Meet the new Executive Director of Athletics & Recreation

Linda Melnick replaces retired Leslie Dal Cin

Melnick hopes to increase communication between students and A&R.
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Following the few months she served as interim Executive Director, Linda Melnick was officially named the next Executive Director of Athletics and Recreation (A&R) in August.

Melnick is excited to step into her new role but recognizes the legacy previous Executive Director Leslie Dal Cin left behind.

“I think her era, or her time here, really built the infrastructure […] how do we take what we have been able to build, design, develop, create and now truly implement it in a way that individuals and people that are involved are able to capitalize on,” Melnick said in an interview with The Journal.

Melnick enters this new role equipped not only with huge aspirations and goals, but also with decades of experience in the A&R realm.

As a student, she played varsity volleyball at York University. After graduation, she transitioned to Guelph University and began leading their intramurals program while overseeing their women’s volleyball team as the head coach.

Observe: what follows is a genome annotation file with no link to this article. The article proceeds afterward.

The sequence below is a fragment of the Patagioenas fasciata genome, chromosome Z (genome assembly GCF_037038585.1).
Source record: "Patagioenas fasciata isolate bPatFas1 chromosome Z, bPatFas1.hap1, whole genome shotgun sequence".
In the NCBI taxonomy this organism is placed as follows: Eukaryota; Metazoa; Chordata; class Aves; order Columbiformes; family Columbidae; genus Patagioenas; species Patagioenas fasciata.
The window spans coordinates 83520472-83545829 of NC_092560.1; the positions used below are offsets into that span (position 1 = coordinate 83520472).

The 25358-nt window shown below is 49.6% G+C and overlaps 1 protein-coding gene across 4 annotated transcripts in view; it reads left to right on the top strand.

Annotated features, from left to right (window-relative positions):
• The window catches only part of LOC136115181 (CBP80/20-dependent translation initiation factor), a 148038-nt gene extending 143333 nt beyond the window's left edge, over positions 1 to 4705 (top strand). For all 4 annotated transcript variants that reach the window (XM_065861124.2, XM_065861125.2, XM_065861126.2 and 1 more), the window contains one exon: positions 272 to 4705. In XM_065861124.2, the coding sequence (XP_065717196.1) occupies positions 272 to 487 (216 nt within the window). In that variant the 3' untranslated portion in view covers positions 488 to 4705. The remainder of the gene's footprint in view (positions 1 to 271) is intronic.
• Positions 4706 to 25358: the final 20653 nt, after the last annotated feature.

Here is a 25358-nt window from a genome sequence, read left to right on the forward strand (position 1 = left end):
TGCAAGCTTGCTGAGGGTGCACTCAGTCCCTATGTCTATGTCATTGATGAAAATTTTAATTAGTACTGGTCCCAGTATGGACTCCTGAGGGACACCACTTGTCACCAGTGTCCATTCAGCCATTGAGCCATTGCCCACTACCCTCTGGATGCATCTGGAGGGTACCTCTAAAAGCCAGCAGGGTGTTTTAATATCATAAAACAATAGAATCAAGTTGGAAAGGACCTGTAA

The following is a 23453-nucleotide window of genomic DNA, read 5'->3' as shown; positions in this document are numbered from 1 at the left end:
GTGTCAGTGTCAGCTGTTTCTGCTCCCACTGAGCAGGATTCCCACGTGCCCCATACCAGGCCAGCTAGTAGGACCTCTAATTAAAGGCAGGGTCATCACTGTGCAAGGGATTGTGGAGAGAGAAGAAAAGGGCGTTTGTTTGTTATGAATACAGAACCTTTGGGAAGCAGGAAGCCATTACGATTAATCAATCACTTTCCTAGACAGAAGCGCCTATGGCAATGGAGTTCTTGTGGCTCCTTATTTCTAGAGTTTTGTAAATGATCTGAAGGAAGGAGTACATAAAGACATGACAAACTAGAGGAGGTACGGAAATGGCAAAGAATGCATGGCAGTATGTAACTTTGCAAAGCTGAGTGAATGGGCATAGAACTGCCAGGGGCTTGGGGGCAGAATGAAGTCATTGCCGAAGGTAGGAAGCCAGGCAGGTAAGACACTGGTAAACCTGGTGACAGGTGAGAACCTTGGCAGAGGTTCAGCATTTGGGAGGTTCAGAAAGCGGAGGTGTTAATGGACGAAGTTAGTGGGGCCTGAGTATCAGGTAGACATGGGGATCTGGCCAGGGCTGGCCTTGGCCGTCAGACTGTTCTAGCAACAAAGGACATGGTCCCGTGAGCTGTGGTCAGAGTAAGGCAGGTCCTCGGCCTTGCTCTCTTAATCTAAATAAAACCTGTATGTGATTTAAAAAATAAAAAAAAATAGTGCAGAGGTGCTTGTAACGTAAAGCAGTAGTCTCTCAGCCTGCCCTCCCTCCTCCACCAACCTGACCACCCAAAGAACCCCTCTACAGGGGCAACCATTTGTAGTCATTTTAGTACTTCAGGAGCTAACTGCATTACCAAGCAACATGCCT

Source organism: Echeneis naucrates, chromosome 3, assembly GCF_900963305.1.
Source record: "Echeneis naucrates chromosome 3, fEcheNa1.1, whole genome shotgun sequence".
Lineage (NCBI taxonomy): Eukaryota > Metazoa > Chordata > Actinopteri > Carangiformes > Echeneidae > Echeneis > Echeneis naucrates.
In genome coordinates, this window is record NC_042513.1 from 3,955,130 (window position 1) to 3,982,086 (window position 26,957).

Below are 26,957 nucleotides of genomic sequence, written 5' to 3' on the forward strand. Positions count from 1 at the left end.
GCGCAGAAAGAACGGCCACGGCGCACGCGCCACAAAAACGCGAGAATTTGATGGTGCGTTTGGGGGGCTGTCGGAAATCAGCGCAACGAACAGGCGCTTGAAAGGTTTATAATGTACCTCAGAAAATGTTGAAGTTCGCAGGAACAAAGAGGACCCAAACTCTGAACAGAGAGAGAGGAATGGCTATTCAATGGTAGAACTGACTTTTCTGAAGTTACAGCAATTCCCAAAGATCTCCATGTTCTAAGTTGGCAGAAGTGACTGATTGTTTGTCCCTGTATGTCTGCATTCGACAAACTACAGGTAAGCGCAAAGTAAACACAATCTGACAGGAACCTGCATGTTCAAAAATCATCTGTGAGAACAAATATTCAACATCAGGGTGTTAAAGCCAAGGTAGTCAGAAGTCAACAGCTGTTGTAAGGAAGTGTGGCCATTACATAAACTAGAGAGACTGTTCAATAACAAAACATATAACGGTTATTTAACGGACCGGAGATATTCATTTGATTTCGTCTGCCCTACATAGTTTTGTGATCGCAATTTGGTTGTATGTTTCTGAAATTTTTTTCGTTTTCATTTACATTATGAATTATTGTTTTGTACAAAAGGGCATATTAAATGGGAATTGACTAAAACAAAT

Melnick sees the value in “both the recreation side as well as the high-performance side of what athletics and recreation does.” Most important, she says, “[are] the synergies that you can actually create between both types of those programs.”

Since joining the Queen’s staff team in 2016, she’s been able to see that same value within its programming. Over the past few years, she moved a few times within A&R, accumulating experience as both the Director of Finance and Administration and the Director of Business Development.

Melnick is focused on creating an unparalleled athletics experience.

“We will be working to define what unparalleled student success—student athlete success—means, and then obviously how we will then deliver on that,” she said.

Melnick recognizes the challenges up ahead but is motivated by the ways that sport can function as an agent of change.

“It is like building the plane and trying to fly it at the same time,” she said. “You have so many things that are happening in society as a whole that are critical and important and need sport to be an agent of change—you need to be able to design the vehicle that is going to deliver that.”

Melnick’s vehicle hinges on two things in particular: the voices of students and an investment in people. She hopes to create channels of communication between A&R and the student body that encourage continued collaboration.

“How do we hear from you? How do we hear from you better? […] How do we make that us coming to the students versus having an expectation that the students will come to us?” Melnick asks.

Her first steps to answering this involve opening the door to collaboration and creating strategies to help informal conversations feel two-way. She wants the Queen’s community to find and define their own success within the world of athletics.

“Ultimately the student experience is our core business. It's why we are here.”

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